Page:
WESTERLY — Town staff members will continue to work on obtaining permits for a large-scale dredge of Winnapaug Pond and hope that local funds materialize to match federal grants, officials said this week.
An approximately $2.1 million dredging grant from the U.S. Department of Agriculture's Natural Resources Conservation Service expired Thursday. The town is seeking a second extension of the grant, which first expired late last year.
Town Manager J. Mark Rooney asked the Town Council on Tuesday to consider repurposing $651,000 in the proposed 2019-20 budget to satisfy a matching requirement of the grant. The funds, requested by Lisa Pellegrini, director of the town's Development Services Department, were not in Rooney's original version of the budget but had been part of the original capital project budget presented to the Planning Board last fall.
Rooney reiterated his request to the Town Council on Thursday, saying he would not encumber $650,000 worth of road and sidewalk funds in the proposed 2019-20 budget with the hope that the town receives an extension of the grant and is approved for permits by the state Coastal Resources Management Council. Road work would still occur since the town is planning to use a portion of the road bond approved by voters in November, Rooney said.
"If we get the grant you'll have a political decision to not use that money for sidewalks and roads," Rooney said.
Rooney said he had not included the dredging money in his budget request because he did not have a firm number on how much to seek. He also noted that former Town Manager Derrik M. Kennedy failed to budget for the matching requirement.
Second-term Councilor William Aiello acknowledged that the previous council had supported moving forward with plans to dredge the pond, but was surprised by the amount of money the town would be required to contribute.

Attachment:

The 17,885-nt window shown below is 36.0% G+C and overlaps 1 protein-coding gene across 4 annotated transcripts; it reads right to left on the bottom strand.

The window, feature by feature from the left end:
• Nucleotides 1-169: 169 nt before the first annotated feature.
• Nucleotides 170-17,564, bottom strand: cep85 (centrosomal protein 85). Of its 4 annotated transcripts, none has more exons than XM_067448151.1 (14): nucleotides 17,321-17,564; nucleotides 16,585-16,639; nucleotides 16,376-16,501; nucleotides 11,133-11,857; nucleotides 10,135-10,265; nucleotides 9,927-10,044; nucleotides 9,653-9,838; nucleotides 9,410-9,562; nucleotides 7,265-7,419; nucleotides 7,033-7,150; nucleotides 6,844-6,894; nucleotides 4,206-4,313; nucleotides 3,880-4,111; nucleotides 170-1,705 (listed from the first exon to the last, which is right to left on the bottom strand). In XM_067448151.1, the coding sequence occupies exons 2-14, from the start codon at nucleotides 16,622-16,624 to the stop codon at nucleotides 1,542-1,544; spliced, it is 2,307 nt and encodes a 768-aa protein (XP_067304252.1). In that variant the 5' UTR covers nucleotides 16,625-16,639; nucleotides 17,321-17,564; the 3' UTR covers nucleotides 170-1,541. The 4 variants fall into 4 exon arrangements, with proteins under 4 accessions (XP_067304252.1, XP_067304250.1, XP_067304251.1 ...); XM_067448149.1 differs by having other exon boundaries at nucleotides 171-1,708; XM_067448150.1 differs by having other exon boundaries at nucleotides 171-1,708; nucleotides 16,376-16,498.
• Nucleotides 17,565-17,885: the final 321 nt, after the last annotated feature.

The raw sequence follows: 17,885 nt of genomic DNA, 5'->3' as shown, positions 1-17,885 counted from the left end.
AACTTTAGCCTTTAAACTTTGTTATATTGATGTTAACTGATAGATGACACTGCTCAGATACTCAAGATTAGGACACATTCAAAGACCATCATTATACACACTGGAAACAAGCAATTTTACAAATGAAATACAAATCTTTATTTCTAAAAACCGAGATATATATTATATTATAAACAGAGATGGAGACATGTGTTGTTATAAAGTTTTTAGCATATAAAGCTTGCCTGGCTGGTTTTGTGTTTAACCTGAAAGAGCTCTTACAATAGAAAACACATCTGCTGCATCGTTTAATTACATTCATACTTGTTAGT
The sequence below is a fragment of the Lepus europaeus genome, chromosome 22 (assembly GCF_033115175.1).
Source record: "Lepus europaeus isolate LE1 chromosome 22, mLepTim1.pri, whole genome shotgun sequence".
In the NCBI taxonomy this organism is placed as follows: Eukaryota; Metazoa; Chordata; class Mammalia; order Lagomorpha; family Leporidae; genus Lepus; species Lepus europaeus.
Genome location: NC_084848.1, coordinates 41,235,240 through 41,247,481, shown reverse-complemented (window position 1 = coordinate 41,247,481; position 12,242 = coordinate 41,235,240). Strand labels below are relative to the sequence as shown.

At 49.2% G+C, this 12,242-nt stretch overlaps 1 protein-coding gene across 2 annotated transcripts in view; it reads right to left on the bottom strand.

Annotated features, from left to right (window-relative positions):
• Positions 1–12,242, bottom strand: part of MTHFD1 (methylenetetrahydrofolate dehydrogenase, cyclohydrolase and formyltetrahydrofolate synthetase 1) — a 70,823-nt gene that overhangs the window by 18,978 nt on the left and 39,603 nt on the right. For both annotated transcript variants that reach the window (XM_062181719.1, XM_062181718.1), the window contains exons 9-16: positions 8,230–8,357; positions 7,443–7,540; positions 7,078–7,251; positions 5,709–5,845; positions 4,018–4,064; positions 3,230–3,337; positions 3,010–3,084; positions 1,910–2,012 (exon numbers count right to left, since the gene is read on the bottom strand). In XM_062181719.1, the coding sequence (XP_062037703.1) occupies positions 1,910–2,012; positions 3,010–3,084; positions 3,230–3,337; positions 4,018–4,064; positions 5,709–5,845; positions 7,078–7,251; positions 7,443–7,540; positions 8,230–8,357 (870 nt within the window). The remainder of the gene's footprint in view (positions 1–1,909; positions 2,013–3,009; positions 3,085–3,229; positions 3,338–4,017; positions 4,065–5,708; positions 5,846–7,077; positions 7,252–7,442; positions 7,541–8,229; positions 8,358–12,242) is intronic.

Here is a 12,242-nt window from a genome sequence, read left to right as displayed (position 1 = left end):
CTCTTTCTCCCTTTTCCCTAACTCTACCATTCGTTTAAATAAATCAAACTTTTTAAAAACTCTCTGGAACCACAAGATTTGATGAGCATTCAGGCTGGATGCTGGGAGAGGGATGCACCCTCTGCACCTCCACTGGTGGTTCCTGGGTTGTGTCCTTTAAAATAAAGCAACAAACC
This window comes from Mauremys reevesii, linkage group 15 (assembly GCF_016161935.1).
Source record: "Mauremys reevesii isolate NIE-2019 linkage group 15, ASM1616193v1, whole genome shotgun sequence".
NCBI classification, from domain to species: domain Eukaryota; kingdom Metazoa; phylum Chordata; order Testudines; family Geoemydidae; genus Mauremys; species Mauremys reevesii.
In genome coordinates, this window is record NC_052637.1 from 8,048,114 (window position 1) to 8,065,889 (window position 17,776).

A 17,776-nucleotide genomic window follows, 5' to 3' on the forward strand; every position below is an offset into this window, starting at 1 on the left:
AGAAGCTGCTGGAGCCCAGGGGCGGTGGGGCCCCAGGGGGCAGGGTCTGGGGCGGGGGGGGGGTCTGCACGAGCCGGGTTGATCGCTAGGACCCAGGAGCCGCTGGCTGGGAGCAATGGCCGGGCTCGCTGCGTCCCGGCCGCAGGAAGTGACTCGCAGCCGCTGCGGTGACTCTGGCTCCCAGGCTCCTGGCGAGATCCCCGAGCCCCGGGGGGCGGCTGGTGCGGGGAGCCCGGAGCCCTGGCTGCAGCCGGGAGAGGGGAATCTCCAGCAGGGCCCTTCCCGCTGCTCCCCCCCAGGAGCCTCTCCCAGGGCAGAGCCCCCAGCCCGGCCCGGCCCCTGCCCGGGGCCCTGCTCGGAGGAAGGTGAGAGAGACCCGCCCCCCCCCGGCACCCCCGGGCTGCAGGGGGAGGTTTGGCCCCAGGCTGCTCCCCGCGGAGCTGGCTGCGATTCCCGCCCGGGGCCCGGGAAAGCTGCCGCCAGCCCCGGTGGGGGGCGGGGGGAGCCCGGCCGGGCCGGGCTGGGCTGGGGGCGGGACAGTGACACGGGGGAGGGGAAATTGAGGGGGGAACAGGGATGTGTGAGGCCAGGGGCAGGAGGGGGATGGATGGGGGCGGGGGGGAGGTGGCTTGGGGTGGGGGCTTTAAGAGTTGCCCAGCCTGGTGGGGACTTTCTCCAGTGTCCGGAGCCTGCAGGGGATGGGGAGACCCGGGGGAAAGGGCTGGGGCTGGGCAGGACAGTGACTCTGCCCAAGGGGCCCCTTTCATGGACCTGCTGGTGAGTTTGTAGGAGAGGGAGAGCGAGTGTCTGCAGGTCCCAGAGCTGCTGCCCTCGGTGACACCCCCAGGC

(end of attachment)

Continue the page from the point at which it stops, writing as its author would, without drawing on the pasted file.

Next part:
"There was never any talk about forking out this kind of money," he said.
For several years residents and town officials have discussed the need to dredge the pond. More recently, residents who live in Misquamicut have said the pond has grown increasingly clogged with silt, making passage in watercraft difficult in some spots.
"If you don't dredge eventually you won't have the breachway open for boating and you'll have aquatic life choked out...and property values will decline. That's the recommendation from the experts I've talked with," Rooney said.
Council President Christopher Duhamel said he was hesitant to commit to Rooney's funding plan since it was not part of the budget material reviewed by the Board of Finance. The council restored the road and sidewalk money after Rooney had greatly reduced the fund. After the meeting Thursday, Duhamel said the council will face a decision if the permits and grant are obtained.
The town staff has asked state Sen. Denis Algiere, R-Westerly, and state Rep. Sam Azzinaro, D-Westerly, to study whether CRMC or other state agencies have funds available that could help the town with matching the federal grant, Rooney said.
According to Rooney, the staff is also pursuing a separate grant for dredging the pond from the U.S. Army Corps of Engineers. He said that grant would be for about the same amount as the NRCS one and would carry a similar matching requirement.
A small section of the pond was dredged in the winter of 2017. Town officials had wanted to do more but the permitting process tied to salt marsh and eelgrass restoration was too involved to get the project ready in time.